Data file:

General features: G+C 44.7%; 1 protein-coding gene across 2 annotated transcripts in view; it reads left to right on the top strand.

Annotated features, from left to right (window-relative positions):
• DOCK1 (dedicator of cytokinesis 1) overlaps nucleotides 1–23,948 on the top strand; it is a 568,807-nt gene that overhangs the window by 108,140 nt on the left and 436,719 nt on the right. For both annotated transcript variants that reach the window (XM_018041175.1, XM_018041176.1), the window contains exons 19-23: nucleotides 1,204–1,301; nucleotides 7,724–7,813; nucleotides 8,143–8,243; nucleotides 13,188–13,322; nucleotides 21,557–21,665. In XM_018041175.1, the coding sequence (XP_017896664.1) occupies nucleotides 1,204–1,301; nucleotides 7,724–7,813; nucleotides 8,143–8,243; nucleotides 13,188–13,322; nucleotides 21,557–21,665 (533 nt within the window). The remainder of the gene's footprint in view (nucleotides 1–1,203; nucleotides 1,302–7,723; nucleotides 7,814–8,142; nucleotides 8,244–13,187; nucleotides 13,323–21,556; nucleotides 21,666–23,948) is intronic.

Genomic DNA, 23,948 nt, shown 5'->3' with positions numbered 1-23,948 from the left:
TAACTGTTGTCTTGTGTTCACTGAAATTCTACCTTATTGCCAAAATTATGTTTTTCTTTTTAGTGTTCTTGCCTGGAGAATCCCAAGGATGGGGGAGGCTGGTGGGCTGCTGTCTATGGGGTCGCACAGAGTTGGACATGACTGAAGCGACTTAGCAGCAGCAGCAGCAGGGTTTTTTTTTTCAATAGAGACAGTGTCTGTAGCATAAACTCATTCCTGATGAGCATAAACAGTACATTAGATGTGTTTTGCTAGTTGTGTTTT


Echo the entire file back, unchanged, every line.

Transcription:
General features: G+C 44.7%; 1 protein-coding gene across 2 annotated transcripts in view; it reads left to right on the top strand.

Annotated features, from left to right (window-relative positions):
• DOCK1 (dedicator of cytokinesis 1) overlaps nucleotides 1–23,948 on the top strand; it is a 568,807-nt gene that overhangs the window by 108,140 nt on the left and 436,719 nt on the right. For both annotated transcript variants that reach the window (XM_018041175.1, XM_018041176.1), the window contains exons 19-23: nucleotides 1,204–1,301; nucleotides 7,724–7,813; nucleotides 8,143–8,243; nucleotides 13,188–13,322; nucleotides 21,557–21,665. In XM_018041175.1, the coding sequence (XP_017896664.1) occupies nucleotides 1,204–1,301; nucleotides 7,724–7,813; nucleotides 8,143–8,243; nucleotides 13,188–13,322; nucleotides 21,557–21,665 (533 nt within the window). The remainder of the gene's footprint in view (nucleotides 1–1,203; nucleotides 1,302–7,723; nucleotides 7,814–8,142; nucleotides 8,244–13,187; nucleotides 13,323–21,556; nucleotides 21,666–23,948) is intronic.

Genomic DNA, 23,948 nt, shown 5'->3' with positions numbered 1-23,948 from the left:
TAACTGTTGTCTTGTGTTCACTGAAATTCTACCTTATTGCCAAAATTATGTTTTTCTTTTTAGTGTTCTTGCCTGGAGAATCCCAAGGATGGGGGAGGCTGGTGGGCTGCTGTCTATGGGGTCGCACAGAGTTGGACATGACTGAAGCGACTTAGCAGCAGCAGCAGCAGGGTTTTTTTTTTCAATAGAGACAGTGTCTGTAGCATAAACTCATTCCTGATGAGCATAAACAGTACATTAGATGTGTTTTGCTAGTTGTGTTTT